I wanted to cry. I have no idea what life is about, why we are here and if there is any point to existence at all, but I can tell you, that as I was being shown the school results by this frail, recently infirm mother, as her heart was glowing, I was just happy, the powerful kind of happy that is laced with absolute sadness. It is what most selfless acts of charity feel like; it is why giving often feels so good.

The whole family has a future, the mother has a bright light in her eye and her brothers look up to her. They are so poor. So poor. So poor that the father needed a gallbladder operation to remove some stones, he could barely stand upright and was suffering for three years, Mission: Nam-Possible paid for his operation. This was $25. I spend more than that at Sushi Train. $25! for a life changing operation. They are so poor, so poor. However, even though the boys are so unwell, the husband was sick for years and the mother just had Breast Cancer, they still press on in their one-room shack. Part of me does not know why they bother; what a seemingly miserable experience of life. However, the other part of me knows why they do press on; they press on because they just have to, we all have to. Life is not measured by how easy, luxurious or joy-filled it is, but rather, in just being and doing the best we can with each day. I would not dare to measure my happiness in life against the happiness of the mother as she showed me her daughter’s school report.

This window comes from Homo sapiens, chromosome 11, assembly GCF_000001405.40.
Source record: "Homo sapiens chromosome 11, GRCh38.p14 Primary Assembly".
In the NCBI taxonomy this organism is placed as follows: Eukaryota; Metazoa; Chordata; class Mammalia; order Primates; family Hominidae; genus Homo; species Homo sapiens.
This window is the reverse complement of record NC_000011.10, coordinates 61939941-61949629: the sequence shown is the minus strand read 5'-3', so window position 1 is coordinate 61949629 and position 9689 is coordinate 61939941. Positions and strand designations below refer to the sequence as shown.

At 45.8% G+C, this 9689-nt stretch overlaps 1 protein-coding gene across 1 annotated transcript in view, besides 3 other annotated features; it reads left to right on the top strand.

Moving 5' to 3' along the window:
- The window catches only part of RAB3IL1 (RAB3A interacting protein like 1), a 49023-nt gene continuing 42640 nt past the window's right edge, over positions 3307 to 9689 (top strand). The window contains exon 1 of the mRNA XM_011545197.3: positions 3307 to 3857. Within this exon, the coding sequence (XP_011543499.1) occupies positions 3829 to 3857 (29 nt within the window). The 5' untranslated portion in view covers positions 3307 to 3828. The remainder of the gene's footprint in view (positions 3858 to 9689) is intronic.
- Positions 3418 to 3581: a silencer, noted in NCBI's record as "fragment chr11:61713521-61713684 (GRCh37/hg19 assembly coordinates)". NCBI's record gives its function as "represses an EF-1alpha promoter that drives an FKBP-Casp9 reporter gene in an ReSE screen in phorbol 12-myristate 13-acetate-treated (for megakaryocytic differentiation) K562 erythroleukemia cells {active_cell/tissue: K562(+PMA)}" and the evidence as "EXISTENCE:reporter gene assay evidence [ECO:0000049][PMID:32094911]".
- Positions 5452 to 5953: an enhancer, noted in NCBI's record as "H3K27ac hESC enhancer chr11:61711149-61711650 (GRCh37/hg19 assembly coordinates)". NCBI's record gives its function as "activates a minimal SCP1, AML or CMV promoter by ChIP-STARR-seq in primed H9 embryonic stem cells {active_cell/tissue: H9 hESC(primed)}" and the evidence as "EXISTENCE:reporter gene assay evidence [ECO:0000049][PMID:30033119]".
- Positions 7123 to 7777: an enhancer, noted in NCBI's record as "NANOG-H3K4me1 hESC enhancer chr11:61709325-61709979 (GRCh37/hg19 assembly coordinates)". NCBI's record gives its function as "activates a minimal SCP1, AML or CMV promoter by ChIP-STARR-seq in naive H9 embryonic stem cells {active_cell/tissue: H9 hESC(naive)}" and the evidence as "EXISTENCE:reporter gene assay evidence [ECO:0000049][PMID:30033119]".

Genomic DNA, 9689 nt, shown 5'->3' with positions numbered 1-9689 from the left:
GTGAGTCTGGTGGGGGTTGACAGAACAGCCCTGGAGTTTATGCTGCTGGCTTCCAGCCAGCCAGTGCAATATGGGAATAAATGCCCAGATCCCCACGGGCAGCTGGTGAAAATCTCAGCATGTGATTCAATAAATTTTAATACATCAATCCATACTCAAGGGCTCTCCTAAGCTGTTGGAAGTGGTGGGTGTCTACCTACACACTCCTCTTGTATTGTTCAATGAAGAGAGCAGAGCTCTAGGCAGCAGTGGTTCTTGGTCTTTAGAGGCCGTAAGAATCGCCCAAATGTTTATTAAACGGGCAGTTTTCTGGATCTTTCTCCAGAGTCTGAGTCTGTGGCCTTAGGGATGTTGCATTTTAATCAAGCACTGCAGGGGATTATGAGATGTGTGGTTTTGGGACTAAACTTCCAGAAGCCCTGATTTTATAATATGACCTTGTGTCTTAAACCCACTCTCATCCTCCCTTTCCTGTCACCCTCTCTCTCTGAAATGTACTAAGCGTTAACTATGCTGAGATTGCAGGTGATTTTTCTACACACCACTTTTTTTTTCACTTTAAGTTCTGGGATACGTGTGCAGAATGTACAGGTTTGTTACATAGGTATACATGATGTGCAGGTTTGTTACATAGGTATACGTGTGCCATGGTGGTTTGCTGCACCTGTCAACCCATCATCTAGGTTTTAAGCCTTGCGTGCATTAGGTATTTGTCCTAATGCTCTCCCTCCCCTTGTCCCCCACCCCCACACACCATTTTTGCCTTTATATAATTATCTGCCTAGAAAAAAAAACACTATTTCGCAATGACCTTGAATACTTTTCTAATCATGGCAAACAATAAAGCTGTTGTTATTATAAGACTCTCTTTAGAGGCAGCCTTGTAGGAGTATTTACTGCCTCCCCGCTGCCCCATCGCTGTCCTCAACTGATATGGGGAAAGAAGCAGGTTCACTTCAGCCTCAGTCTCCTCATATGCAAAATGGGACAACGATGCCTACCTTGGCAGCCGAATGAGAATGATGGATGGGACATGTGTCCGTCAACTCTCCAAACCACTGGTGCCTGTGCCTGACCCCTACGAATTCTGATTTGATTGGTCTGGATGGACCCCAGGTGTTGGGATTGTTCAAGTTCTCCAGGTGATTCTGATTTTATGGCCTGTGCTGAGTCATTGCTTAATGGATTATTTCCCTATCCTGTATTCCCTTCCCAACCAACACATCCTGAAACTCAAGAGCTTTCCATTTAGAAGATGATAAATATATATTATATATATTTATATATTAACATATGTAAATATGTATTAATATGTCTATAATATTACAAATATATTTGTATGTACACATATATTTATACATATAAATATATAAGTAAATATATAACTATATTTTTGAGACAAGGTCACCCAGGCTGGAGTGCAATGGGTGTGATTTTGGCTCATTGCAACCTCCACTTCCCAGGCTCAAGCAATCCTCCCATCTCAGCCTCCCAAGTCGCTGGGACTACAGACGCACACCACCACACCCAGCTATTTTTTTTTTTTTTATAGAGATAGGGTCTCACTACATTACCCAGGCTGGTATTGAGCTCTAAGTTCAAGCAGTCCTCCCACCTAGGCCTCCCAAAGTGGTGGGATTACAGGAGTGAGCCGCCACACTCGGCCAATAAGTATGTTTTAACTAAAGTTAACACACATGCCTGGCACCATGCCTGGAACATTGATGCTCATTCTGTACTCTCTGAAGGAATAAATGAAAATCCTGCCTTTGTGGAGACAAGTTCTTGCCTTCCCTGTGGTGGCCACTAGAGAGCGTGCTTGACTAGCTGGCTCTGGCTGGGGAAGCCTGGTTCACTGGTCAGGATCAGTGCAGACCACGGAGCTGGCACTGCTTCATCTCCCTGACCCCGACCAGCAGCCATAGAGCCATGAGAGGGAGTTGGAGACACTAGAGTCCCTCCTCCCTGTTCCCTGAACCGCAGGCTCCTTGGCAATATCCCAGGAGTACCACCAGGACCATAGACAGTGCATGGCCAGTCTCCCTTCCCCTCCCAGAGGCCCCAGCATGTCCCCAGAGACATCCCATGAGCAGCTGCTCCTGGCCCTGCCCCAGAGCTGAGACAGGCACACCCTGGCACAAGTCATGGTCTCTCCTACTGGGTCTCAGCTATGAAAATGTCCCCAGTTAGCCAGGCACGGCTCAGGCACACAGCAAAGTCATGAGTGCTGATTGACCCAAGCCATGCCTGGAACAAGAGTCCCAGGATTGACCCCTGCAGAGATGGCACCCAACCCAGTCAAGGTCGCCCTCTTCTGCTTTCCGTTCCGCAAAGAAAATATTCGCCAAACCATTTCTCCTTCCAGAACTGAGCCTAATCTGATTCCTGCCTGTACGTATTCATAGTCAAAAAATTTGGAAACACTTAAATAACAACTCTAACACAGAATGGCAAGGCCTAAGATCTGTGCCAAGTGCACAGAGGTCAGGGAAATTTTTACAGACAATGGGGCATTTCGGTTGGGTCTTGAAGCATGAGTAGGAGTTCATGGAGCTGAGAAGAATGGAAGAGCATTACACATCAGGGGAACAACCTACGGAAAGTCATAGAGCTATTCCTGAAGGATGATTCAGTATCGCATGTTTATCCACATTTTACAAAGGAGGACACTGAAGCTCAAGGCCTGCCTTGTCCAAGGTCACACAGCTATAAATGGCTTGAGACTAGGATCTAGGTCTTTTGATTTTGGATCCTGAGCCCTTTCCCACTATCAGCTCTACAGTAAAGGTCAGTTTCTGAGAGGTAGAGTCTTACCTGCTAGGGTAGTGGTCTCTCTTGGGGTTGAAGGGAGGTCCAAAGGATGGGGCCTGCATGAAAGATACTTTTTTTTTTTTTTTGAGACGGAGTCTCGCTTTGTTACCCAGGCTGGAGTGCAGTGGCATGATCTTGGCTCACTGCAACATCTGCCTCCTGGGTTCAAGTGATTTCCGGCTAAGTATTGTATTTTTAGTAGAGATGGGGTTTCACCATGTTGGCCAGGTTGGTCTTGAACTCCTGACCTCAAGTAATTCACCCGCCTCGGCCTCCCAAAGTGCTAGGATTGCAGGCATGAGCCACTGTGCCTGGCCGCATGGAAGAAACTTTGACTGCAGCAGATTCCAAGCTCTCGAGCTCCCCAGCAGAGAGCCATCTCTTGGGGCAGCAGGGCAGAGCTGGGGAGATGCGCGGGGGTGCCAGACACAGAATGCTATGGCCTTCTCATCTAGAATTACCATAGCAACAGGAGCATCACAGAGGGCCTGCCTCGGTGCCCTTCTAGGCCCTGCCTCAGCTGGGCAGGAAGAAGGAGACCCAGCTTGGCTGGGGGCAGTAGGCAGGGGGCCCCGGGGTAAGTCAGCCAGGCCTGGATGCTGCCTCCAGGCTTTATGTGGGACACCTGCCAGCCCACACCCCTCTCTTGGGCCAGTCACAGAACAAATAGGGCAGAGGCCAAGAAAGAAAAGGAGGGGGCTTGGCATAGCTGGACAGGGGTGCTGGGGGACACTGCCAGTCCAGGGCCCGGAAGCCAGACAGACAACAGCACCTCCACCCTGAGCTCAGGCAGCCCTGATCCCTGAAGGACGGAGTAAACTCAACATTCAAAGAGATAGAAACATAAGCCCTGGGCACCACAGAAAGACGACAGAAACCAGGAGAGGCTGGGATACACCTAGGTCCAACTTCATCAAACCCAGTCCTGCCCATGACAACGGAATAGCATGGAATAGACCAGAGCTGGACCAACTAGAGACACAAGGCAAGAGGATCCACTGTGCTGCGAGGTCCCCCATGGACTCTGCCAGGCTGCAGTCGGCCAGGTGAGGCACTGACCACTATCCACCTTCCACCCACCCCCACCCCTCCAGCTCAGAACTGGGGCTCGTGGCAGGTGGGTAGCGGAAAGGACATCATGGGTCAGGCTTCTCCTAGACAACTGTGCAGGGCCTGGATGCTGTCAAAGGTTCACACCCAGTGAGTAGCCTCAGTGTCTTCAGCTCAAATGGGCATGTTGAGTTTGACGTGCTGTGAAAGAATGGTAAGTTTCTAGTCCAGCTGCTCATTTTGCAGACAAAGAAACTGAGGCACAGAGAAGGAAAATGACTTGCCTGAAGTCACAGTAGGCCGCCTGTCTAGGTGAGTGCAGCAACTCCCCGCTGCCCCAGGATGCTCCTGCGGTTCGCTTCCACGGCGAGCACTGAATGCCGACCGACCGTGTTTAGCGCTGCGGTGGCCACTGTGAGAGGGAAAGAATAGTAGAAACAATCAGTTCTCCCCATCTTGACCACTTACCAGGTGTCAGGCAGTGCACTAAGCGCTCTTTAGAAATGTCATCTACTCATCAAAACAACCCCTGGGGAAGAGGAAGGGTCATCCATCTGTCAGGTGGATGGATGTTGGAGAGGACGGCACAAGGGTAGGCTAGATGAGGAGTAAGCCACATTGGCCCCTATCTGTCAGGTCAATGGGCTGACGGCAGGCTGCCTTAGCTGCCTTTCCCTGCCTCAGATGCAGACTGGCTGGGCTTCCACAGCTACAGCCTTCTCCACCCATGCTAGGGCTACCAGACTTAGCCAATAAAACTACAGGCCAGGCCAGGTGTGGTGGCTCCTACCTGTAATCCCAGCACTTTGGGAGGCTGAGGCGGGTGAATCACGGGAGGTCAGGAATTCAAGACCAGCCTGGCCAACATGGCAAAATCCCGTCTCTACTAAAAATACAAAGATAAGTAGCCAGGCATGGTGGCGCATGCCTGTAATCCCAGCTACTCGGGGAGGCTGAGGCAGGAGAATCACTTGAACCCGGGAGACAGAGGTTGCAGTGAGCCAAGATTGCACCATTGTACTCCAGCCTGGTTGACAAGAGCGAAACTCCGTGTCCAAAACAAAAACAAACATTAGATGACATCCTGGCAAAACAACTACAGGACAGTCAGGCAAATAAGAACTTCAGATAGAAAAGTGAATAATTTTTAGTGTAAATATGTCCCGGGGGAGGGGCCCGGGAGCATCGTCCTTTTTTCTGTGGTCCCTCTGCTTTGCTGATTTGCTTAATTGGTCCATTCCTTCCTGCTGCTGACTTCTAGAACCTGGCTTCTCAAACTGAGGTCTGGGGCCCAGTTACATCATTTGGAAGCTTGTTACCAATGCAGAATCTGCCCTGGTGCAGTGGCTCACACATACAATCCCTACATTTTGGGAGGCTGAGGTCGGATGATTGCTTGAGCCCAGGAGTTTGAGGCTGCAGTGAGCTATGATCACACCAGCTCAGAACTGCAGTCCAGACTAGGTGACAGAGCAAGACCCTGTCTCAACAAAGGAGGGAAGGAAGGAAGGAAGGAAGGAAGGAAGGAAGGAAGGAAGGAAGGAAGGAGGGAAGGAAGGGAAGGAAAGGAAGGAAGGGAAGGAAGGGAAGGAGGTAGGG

The other story I will relate about Tien Phuoc is about the day we delivered a cow. A cow can provide an income for the family. There is a local bull that is taken around to each cow and he services them, then the calves are sold.
This is my favourite photo of Anna, and it’s not photo shopped.
This is exactly as it looked on the day: Anna, a cow, and biblical beams of light showering her little ‘Heart of Gold’. This cow was given to a mother of four children, her husband recently died while working in the fields by falling out of a tree.

They don't have WH&S, they don’t have insurance schemes, they don’t really have anything there. So, she was left alone suddenly, with four young children.

The immediate response here in the Developed Rich World is “I can’t afford to have four children in Australia! Why should I feel sorry and help her? She should have planned it out and waited till she could afford them first!” I understand the aetiology of such hostile analyses. Our lives here in Sydney, or in other Developed countries aren't all Strawberry Fields, our lives aren't perfect here, we are not all millionaires and many of us don’t have the luxury to pop out four kids on a labourers salary, so why should we help her?! However, we also have endless choices here and often assuage our desire for four kids because we crave other things from our lives. We have education here, we have contraception here, we have choices, broad, tall, endless, ceaseless choices here - whether or not you believe and experience the phenomena of incredible choice here in Australia: it is true. In a rural Vietnamese village, it is not.
The woman who received the cow, she cannot afford to buy food; she cannot afford to support her four kids, her husband died. She is alone. We gave her a cow as some nominal source of income, but she struggles. She struggles so much that as she met Anna she was trembling. A grown woman with four offspring trembled. As she grabbed Anna’s hand, she trembled. She trembled like this because, I believe, her prayers were being answered. Somehow in this sparse and lonely universe, some random Greek chick from Sydney got on a plane and then got in a van and then travelled 100 km over four hours on bumpy unsealed roads to deliver a cow to a recently widowed mother of four in the darkest corner of the most remote village in a country that has been ravaged by colonisers, murderers and Americans. That is why she trembled. Because for some reason, something in the universe made all this happen. That is why the rays of light beam down with biblical reverence. It is because she felt touched by something bigger than all of us.